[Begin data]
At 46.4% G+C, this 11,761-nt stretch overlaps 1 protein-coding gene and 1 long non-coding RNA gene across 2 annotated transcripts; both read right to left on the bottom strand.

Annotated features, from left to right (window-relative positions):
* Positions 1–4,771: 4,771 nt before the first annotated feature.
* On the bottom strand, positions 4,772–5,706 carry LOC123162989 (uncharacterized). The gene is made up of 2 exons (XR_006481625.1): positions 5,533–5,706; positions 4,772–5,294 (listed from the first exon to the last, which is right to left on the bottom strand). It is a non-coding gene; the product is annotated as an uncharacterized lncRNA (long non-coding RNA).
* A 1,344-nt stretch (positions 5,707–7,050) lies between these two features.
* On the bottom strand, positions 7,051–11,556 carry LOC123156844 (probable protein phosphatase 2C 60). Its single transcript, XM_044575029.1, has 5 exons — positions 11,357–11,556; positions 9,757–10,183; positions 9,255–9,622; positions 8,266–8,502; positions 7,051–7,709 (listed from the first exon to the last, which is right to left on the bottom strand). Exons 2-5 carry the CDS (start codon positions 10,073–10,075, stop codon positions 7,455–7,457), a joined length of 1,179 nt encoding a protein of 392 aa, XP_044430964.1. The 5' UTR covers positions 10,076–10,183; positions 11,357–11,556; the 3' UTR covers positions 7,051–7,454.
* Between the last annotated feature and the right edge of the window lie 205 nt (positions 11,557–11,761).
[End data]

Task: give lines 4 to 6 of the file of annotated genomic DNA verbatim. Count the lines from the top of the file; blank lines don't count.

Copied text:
* On the bottom strand, positions 4,772–5,706 carry LOC123162989 (uncharacterized). The gene is made up of 2 exons (XR_006481625.1): positions 5,533–5,706; positions 4,772–5,294 (listed from the first exon to the last, which is right to left on the bottom strand). It is a non-coding gene; the product is annotated as an uncharacterized lncRNA (long non-coding RNA).
* A 1,344-nt stretch (positions 5,707–7,050) lies between these two features.
* On the bottom strand, positions 7,051–11,556 carry LOC123156844 (probable protein phosphatase 2C 60). Its single transcript, XM_044575029.1, has 5 exons — positions 11,357–11,556; positions 9,757–10,183; positions 9,255–9,622; positions 8,266–8,502; positions 7,051–7,709 (listed from the first exon to the last, which is right to left on the bottom strand). Exons 2-5 carry the CDS (start codon positions 10,073–10,075, stop codon positions 7,455–7,457), a joined length of 1,179 nt encoding a protein of 392 aa, XP_044430964.1. The 5' UTR covers positions 10,076–10,183; positions 11,357–11,556; the 3' UTR covers positions 7,051–7,454.